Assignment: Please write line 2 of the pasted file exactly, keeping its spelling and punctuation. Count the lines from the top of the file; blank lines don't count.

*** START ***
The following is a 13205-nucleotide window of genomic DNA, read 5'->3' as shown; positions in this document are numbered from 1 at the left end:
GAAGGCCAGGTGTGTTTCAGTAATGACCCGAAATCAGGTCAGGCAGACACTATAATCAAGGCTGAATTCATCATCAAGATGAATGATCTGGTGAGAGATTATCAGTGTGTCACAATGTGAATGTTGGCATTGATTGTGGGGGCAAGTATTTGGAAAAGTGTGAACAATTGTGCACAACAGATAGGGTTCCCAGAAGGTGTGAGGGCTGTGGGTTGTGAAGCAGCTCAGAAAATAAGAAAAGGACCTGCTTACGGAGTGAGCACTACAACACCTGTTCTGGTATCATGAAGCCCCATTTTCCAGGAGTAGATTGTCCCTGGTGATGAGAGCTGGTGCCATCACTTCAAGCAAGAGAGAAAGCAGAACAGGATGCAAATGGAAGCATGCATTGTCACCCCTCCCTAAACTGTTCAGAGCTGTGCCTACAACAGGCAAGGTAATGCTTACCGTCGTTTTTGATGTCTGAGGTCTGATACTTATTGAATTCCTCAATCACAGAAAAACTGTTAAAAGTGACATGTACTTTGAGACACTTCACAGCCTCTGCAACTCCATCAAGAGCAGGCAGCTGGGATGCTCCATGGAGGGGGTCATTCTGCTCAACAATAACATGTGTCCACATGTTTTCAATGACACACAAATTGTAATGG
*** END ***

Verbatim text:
GAAGGCCAGGTGTGTTTCAGTAATGACCCGAAATCAGGTCAGGCAGACACTATAATCAAGGCTGAATTCATCATCAAGATGAATGATCTGGTGAGAGATTATCAGTGTGTCACAATGTGAATGTTGGCATTGATTGTGGGGGCAAGTATTTGGAAAAGTGTGAACAATTGTGCACAACAGATAGGGTTCCCAGAAGGTGTGAGGGCTGTGGGTTGTGAAGCAGCTCAGAAAATAAGAAAAGGACCTGCTTACGGAGTGAGCACTACAACACCTGTTCTGGTATCATGAAGCCCCATTTTCCAGGAGTAGATTGTCCCTGGTGATGAGAGCTGGTGCCATCACTTCAAGCAAGAGAGAAAGCAGAACAGGATGCAAATGGAAGCATGCATTGTCACCCCTCCCTAAACTGTTCAGAGCTGTGCCTACAACAGGCAAGGTAATGCTTACCGTCGTTTTTGATGTCTGAGGTCTGATACTTATTGAATTCCTCAATCACAGAAAAACTGTTAAAAGTGACATGTACTTTGAGACACTTCACAGCCTCTGCAACTCCATCAAGAGCAGGCAGCTGGGATGCTCCATGGAGGGGGTCATTCTGCTCAACAATAACATGTGTCCACATGTTTTCAATGACACACAAATTGTAATGG